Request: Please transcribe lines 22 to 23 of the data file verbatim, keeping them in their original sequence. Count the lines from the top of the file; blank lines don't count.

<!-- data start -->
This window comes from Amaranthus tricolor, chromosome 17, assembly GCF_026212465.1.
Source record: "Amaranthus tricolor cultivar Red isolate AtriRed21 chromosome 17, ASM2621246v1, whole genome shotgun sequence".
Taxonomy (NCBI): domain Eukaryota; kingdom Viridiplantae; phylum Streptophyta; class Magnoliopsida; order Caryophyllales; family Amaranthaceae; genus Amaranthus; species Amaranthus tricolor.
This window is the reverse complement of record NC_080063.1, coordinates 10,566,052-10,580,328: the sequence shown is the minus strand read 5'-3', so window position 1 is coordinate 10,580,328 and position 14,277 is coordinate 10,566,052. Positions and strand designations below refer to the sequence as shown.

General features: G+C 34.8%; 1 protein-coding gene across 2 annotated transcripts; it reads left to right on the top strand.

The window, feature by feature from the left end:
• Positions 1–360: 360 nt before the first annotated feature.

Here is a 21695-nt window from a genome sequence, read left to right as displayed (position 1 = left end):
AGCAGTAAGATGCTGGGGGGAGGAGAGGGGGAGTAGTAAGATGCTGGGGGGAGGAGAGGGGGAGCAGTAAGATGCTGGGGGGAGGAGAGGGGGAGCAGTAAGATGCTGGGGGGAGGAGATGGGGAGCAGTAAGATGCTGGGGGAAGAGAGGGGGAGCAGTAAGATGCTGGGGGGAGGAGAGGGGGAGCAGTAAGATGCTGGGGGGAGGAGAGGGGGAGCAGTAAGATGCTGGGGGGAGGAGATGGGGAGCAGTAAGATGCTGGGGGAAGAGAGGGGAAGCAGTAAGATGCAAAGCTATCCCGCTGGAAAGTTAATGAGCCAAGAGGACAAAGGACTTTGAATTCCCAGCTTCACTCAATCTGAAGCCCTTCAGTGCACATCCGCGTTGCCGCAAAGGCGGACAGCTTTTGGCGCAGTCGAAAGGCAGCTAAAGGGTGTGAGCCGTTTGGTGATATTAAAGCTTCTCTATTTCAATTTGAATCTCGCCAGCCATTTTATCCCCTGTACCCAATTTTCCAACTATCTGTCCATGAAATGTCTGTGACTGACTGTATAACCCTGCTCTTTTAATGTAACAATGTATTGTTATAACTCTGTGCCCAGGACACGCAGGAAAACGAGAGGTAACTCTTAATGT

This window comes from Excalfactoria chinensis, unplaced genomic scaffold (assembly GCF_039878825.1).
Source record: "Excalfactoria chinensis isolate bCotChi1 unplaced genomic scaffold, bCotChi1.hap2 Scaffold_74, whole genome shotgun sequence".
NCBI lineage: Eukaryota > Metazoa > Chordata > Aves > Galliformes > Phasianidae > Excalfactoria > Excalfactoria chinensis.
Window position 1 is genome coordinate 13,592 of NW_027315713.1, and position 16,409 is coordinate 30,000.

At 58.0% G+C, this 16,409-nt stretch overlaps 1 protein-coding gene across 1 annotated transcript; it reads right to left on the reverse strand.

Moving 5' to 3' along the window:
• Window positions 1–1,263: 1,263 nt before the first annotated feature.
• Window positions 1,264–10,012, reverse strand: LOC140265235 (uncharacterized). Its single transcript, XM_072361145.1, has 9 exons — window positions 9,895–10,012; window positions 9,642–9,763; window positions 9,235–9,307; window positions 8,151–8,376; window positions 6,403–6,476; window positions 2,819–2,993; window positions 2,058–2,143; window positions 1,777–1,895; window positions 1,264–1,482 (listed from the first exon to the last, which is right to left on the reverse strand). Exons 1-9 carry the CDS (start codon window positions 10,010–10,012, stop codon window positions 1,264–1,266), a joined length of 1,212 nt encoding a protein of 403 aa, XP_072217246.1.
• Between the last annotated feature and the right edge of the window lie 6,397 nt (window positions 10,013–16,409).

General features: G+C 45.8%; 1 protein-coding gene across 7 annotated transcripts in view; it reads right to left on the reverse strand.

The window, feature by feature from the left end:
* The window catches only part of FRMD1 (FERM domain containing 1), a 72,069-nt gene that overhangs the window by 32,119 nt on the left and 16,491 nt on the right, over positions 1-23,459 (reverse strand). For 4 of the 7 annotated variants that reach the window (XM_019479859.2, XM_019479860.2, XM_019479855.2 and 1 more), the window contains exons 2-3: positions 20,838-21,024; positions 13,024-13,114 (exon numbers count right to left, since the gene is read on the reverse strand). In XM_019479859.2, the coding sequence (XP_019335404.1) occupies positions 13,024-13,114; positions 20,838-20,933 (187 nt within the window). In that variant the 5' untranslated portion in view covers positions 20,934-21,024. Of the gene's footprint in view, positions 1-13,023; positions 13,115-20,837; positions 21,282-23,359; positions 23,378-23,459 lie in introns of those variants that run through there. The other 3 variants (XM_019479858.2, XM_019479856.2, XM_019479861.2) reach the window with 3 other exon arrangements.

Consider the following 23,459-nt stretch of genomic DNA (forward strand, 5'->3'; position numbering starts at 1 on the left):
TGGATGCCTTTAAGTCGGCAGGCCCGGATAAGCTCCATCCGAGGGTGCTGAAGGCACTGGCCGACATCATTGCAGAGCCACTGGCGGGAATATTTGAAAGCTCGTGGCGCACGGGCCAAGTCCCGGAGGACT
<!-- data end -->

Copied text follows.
Consider the following 23,459-nt stretch of genomic DNA (forward strand, 5'->3'; position numbering starts at 1 on the left):
TGGATGCCTTTAAGTCGGCAGGCCCGGATAAGCTCCATCCGAGGGTGCTGAAGGCACTGGCCGACATCATTGCAGAGCCACTGGCGGGAATATTTGAAAGCTCGTGGCGCACGGGCCAAGTCCCGGAGGACT